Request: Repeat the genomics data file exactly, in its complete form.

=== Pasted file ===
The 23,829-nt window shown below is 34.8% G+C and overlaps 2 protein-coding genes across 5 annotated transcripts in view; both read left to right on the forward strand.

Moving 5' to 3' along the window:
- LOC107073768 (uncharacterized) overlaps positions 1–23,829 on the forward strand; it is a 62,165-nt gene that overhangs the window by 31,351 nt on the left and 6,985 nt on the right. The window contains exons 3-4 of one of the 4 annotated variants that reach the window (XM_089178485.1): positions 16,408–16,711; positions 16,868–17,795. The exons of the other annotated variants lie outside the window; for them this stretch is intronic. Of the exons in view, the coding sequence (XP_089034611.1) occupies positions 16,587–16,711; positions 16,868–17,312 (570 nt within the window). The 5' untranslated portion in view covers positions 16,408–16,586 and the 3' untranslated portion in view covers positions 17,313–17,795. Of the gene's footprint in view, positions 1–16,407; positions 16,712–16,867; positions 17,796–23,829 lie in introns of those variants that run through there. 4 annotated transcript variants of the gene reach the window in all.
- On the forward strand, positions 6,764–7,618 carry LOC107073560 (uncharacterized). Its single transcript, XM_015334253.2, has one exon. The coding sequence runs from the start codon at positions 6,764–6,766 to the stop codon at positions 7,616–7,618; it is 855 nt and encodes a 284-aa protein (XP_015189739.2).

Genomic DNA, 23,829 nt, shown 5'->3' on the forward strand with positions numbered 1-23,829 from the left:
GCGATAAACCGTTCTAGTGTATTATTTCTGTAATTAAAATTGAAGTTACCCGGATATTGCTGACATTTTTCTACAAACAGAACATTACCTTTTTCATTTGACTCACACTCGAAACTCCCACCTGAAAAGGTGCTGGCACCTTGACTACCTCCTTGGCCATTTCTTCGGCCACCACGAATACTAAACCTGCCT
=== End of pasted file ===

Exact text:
The 23,829-nt window shown below is 34.8% G+C and overlaps 2 protein-coding genes across 5 annotated transcripts in view; both read left to right on the forward strand.

Moving 5' to 3' along the window:
- LOC107073768 (uncharacterized) overlaps positions 1–23,829 on the forward strand; it is a 62,165-nt gene that overhangs the window by 31,351 nt on the left and 6,985 nt on the right. The window contains exons 3-4 of one of the 4 annotated variants that reach the window (XM_089178485.1): positions 16,408–16,711; positions 16,868–17,795. The exons of the other annotated variants lie outside the window; for them this stretch is intronic. Of the exons in view, the coding sequence (XP_089034611.1) occupies positions 16,587–16,711; positions 16,868–17,312 (570 nt within the window). The 5' untranslated portion in view covers positions 16,408–16,586 and the 3' untranslated portion in view covers positions 17,313–17,795. Of the gene's footprint in view, positions 1–16,407; positions 16,712–16,867; positions 17,796–23,829 lie in introns of those variants that run through there. 4 annotated transcript variants of the gene reach the window in all.
- On the forward strand, positions 6,764–7,618 carry LOC107073560 (uncharacterized). Its single transcript, XM_015334253.2, has one exon. The coding sequence runs from the start codon at positions 6,764–6,766 to the stop codon at positions 7,616–7,618; it is 855 nt and encodes a 284-aa protein (XP_015189739.2).

Genomic DNA, 23,829 nt, shown 5'->3' on the forward strand with positions numbered 1-23,829 from the left:
GCGATAAACCGTTCTAGTGTATTATTTCTGTAATTAAAATTGAAGTTACCCGGATATTGCTGACATTTTTCTACAAACAGAACATTACCTTTTTCATTTGACTCACACTCGAAACTCCCACCTGAAAAGGTGCTGGCACCTTGACTACCTCCTTGGCCATTTCTTCGGCCACCACGAATACTAAACCTGCCT